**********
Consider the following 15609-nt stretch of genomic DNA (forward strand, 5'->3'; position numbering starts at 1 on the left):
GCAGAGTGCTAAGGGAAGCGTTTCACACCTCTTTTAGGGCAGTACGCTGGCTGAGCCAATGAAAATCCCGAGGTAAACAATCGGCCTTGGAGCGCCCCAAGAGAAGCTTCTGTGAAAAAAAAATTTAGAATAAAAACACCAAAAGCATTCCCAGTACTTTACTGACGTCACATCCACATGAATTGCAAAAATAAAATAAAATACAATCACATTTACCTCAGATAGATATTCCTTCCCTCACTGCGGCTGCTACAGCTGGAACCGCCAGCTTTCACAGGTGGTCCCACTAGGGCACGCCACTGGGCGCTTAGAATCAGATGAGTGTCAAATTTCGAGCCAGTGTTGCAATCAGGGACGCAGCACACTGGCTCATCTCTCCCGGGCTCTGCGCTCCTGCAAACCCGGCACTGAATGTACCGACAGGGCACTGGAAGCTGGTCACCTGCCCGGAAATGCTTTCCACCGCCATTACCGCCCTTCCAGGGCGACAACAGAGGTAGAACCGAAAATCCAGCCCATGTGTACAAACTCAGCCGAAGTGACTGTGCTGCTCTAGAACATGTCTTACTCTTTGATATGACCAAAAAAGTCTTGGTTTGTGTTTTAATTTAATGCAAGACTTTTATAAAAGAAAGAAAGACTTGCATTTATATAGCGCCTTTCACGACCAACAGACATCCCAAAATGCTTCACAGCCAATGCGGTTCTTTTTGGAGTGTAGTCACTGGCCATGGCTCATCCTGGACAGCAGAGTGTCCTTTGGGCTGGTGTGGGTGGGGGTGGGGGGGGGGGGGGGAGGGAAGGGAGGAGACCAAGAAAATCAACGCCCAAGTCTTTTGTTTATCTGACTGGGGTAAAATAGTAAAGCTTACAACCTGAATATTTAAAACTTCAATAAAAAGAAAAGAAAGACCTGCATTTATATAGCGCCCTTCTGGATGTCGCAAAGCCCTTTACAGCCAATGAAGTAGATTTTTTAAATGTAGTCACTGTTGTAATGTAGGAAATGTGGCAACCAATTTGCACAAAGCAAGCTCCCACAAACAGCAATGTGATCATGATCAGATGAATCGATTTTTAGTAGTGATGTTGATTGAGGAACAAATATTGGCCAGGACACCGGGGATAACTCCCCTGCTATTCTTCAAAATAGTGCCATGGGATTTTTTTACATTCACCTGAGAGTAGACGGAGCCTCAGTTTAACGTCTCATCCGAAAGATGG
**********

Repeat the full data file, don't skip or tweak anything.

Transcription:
Consider the following 15609-nt stretch of genomic DNA (forward strand, 5'->3'; position numbering starts at 1 on the left):
GCAGAGTGCTAAGGGAAGCGTTTCACACCTCTTTTAGGGCAGTACGCTGGCTGAGCCAATGAAAATCCCGAGGTAAACAATCGGCCTTGGAGCGCCCCAAGAGAAGCTTCTGTGAAAAAAAAATTTAGAATAAAAACACCAAAAGCATTCCCAGTACTTTACTGACGTCACATCCACATGAATTGCAAAAATAAAATAAAATACAATCACATTTACCTCAGATAGATATTCCTTCCCTCACTGCGGCTGCTACAGCTGGAACCGCCAGCTTTCACAGGTGGTCCCACTAGGGCACGCCACTGGGCGCTTAGAATCAGATGAGTGTCAAATTTCGAGCCAGTGTTGCAATCAGGGACGCAGCACACTGGCTCATCTCTCCCGGGCTCTGCGCTCCTGCAAACCCGGCACTGAATGTACCGACAGGGCACTGGAAGCTGGTCACCTGCCCGGAAATGCTTTCCACCGCCATTACCGCCCTTCCAGGGCGACAACAGAGGTAGAACCGAAAATCCAGCCCATGTGTACAAACTCAGCCGAAGTGACTGTGCTGCTCTAGAACATGTCTTACTCTTTGATATGACCAAAAAAGTCTTGGTTTGTGTTTTAATTTAATGCAAGACTTTTATAAAAGAAAGAAAGACTTGCATTTATATAGCGCCTTTCACGACCAACAGACATCCCAAAATGCTTCACAGCCAATGCGGTTCTTTTTGGAGTGTAGTCACTGGCCATGGCTCATCCTGGACAGCAGAGTGTCCTTTGGGCTGGTGTGGGTGGGGGTGGGGGGGGGGGGGGGAGGGAAGGGAGGAGACCAAGAAAATCAACGCCCAAGTCTTTTGTTTATCTGACTGGGGTAAAATAGTAAAGCTTACAACCTGAATATTTAAAACTTCAATAAAAAGAAAAGAAAGACCTGCATTTATATAGCGCCCTTCTGGATGTCGCAAAGCCCTTTACAGCCAATGAAGTAGATTTTTTAAATGTAGTCACTGTTGTAATGTAGGAAATGTGGCAACCAATTTGCACAAAGCAAGCTCCCACAAACAGCAATGTGATCATGATCAGATGAATCGATTTTTAGTAGTGATGTTGATTGAGGAACAAATATTGGCCAGGACACCGGGGATAACTCCCCTGCTATTCTTCAAAATAGTGCCATGGGATTTTTTTACATTCACCTGAGAGTAGACGGAGCCTCAGTTTAACGTCTCATCCGAAAGATGG